would have a field day-no make
that week!
At election time, I fully expect the
Republican Party to try and incite
mass hysteria at the polls under the
guise of morality-and the Old
Testament. What I don't expect is
for members of my own party to


throw temper tantrums and put
aside common sense choosing to
side with the opposition just
because their candidate is losing.
These alleged Democrats-the
same ones screaming for universal
healthcare, gay marriage, and an
end to the war in Iraq, are willing to
throw it all away if their candidate
doesn't get the nomination.
Statements of Obama being an
"inadequate Black man" clearly
show that the Democratic Party, as
liberal as we might want to claim
ourselves to be, still carry anti-
Black attitudes among its rank and
file members. Attitudes that up
until this point were for the most
part covert, but over the past year
have now become blatantly overt as
Clinton supporters lash out in
anger-and desperation, the latest
being at the DNC rules committee
meeting with the comment of
Obama being an "inadequate Black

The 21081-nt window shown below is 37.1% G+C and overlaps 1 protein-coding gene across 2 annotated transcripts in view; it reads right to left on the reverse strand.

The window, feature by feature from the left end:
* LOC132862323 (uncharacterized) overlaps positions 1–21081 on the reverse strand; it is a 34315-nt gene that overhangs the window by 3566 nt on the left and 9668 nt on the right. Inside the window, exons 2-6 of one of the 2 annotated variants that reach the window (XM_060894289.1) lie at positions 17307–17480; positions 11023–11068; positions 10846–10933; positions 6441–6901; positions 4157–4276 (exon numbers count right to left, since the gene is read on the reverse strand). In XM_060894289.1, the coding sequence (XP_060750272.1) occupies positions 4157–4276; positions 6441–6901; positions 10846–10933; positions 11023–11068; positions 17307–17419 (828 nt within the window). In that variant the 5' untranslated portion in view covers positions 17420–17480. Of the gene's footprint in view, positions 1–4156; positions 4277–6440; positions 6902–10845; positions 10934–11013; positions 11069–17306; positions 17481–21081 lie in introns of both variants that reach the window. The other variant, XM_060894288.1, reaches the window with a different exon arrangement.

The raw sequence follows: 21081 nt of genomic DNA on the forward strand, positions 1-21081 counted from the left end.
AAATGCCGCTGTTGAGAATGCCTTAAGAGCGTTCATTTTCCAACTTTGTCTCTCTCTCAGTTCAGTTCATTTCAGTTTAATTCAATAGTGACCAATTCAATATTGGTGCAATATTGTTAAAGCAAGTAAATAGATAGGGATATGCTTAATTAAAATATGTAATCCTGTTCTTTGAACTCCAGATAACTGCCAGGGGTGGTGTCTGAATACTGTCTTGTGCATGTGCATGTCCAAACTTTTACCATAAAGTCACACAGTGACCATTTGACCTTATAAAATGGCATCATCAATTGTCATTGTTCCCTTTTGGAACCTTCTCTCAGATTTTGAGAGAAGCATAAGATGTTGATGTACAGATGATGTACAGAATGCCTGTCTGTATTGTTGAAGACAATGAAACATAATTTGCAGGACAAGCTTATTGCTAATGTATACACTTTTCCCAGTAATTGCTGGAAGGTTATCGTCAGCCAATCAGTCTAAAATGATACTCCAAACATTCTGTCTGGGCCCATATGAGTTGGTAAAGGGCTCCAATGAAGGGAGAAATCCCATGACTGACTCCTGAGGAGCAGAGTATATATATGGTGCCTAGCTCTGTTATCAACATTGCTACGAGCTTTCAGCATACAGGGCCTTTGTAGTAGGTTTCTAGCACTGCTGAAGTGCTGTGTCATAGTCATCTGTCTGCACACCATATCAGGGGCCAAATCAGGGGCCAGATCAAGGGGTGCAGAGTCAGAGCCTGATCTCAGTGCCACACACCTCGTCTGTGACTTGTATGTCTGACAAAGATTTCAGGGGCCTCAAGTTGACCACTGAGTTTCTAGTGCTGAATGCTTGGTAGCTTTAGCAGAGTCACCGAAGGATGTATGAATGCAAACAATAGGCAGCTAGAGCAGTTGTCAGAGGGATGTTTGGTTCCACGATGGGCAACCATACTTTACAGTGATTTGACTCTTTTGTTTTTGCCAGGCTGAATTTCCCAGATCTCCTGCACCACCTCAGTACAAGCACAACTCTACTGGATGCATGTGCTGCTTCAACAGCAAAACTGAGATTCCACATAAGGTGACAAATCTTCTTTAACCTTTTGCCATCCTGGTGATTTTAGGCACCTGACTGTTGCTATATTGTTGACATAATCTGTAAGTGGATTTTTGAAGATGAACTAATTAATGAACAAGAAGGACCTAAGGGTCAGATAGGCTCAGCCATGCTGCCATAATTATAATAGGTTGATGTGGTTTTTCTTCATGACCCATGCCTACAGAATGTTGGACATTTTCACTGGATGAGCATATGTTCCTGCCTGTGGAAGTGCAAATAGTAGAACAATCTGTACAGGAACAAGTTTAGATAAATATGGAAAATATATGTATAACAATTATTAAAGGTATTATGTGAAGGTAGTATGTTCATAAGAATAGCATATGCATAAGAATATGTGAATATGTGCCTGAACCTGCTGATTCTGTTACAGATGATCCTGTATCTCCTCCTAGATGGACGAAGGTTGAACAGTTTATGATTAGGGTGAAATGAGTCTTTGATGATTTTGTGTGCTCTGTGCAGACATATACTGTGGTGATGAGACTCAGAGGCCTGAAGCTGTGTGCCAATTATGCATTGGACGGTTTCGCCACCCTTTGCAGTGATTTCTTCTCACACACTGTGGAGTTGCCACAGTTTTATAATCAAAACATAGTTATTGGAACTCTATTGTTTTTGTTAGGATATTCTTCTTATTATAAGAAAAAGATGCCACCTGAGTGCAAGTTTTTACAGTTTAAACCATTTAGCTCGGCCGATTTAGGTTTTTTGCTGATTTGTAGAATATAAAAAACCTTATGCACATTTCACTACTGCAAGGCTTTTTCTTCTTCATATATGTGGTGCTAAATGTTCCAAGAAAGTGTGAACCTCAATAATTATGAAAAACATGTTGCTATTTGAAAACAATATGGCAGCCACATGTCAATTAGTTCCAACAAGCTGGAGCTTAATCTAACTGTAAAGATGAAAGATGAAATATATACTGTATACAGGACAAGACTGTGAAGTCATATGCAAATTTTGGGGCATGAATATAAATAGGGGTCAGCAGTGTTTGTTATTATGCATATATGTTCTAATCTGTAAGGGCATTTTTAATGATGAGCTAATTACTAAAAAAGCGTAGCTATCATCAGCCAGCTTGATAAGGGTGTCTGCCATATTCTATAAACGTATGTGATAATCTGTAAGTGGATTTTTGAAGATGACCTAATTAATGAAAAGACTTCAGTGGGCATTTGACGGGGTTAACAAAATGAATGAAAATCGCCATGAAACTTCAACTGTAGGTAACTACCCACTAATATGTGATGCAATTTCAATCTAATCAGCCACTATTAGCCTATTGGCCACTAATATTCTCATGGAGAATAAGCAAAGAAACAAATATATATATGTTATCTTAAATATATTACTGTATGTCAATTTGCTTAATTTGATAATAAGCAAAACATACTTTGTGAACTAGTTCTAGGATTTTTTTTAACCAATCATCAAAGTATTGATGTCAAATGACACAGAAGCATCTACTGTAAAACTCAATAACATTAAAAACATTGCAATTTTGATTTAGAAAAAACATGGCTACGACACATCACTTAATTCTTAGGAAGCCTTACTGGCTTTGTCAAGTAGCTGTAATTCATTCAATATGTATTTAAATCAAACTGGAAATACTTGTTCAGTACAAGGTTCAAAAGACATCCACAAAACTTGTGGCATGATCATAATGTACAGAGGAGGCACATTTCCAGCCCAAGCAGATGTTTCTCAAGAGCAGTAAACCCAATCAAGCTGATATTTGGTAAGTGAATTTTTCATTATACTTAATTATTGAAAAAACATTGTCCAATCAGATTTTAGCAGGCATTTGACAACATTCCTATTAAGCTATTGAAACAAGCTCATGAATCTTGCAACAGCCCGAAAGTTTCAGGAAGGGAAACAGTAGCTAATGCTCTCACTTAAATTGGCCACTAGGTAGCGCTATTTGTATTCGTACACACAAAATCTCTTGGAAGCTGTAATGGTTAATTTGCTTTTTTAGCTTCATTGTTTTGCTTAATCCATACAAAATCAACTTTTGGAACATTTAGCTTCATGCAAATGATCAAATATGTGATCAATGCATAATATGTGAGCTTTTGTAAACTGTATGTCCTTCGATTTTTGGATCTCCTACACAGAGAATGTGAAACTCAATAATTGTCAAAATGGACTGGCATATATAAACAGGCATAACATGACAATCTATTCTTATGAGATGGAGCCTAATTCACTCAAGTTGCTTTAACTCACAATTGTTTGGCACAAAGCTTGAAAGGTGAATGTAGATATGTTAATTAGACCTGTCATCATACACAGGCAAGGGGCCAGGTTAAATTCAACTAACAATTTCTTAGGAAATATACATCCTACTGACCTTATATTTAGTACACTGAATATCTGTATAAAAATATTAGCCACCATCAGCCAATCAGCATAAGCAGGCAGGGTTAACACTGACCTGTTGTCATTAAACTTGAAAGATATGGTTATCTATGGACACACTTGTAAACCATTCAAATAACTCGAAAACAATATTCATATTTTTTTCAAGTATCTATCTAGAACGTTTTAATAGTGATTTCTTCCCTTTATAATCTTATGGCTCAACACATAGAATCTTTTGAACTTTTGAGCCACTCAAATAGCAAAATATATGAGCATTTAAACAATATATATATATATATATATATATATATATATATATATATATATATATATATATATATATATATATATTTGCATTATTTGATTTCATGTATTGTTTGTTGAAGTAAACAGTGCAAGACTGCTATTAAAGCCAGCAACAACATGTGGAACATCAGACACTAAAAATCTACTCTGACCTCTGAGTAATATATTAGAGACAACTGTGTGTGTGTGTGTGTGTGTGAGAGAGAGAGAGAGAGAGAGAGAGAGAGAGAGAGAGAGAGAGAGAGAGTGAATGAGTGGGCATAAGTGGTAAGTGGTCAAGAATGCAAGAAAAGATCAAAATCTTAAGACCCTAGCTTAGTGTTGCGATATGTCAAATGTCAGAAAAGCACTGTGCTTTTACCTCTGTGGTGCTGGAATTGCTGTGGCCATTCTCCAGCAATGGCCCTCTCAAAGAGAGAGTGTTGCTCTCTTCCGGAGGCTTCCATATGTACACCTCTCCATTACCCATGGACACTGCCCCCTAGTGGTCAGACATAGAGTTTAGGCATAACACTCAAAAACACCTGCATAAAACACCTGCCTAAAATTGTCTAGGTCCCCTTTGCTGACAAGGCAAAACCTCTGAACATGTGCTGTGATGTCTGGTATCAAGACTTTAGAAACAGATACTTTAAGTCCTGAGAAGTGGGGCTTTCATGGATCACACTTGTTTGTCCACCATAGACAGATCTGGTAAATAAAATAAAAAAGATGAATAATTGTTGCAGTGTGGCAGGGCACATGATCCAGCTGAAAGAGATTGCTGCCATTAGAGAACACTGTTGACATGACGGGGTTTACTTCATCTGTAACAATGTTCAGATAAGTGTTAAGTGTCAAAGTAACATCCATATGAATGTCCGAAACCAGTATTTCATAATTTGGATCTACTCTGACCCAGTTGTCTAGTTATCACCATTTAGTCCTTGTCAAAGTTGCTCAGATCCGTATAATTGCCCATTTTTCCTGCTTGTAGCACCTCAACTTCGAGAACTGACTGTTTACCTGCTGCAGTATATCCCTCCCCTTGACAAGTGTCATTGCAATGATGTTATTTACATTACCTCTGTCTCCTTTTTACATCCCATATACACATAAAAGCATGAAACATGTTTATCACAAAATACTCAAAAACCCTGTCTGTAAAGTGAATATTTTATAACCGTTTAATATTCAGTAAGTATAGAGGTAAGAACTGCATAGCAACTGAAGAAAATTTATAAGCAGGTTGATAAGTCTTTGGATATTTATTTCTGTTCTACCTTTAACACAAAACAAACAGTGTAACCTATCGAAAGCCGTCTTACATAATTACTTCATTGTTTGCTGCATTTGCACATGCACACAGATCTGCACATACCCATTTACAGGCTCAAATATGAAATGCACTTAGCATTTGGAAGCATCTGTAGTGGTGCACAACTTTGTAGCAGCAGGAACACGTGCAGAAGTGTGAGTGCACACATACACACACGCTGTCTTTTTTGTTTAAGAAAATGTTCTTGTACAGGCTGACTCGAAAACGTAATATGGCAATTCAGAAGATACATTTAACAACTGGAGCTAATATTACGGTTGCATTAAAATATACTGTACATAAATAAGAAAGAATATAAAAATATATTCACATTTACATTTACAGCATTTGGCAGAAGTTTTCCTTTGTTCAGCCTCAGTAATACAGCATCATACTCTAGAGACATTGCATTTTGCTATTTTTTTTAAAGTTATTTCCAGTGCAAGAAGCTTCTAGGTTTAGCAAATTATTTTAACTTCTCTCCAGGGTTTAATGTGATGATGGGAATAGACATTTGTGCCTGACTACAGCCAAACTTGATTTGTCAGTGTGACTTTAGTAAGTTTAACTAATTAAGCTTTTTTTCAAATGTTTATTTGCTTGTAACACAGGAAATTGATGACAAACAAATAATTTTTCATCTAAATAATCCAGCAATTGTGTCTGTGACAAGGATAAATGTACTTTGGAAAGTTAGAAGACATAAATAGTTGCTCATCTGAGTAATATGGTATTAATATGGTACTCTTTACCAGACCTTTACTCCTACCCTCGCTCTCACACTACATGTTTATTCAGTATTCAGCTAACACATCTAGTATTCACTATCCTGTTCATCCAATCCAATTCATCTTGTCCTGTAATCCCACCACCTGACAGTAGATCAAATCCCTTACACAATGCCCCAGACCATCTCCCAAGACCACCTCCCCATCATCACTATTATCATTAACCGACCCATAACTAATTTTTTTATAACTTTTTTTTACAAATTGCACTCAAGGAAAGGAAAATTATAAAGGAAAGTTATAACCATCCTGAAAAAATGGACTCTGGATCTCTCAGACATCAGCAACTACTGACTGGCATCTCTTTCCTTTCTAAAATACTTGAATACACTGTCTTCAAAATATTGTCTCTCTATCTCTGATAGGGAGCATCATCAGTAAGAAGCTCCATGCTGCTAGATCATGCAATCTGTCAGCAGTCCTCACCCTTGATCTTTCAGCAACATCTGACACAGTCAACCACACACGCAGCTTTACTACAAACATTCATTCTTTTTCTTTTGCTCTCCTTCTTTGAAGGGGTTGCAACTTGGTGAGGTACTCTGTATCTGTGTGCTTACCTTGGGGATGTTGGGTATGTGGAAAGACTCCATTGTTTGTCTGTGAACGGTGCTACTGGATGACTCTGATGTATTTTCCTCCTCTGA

man."
I'd like to believe that the anger
expressed by Clinton's supporters
is because of their devotion to her
as a candidate and perceived injus-
tices. But after a bevy of racist
comments from Clinton's support-
ers and the Clinton's themselves, I
am more inclined to believe that
there is a strong segment of
Democrats, mostly white, who see
Obama's ascension as threatening
and it has nothing to do with
Clinton's experience.
I came to this conclusion after
repeated charges by Clinton sup-


porters that if she didn't win the
nomination that they were either
not going to vote or were going to
vote for McCain. Well that and
Clinton's own admission that she's
the more electable candidate,
which if you listen to her closely
sounds a lot more like she's touting
her skin color than her experience.
This is much bigger than the
notion that Clinton is the better
candidate. Because if it was about
her being the better candidate, then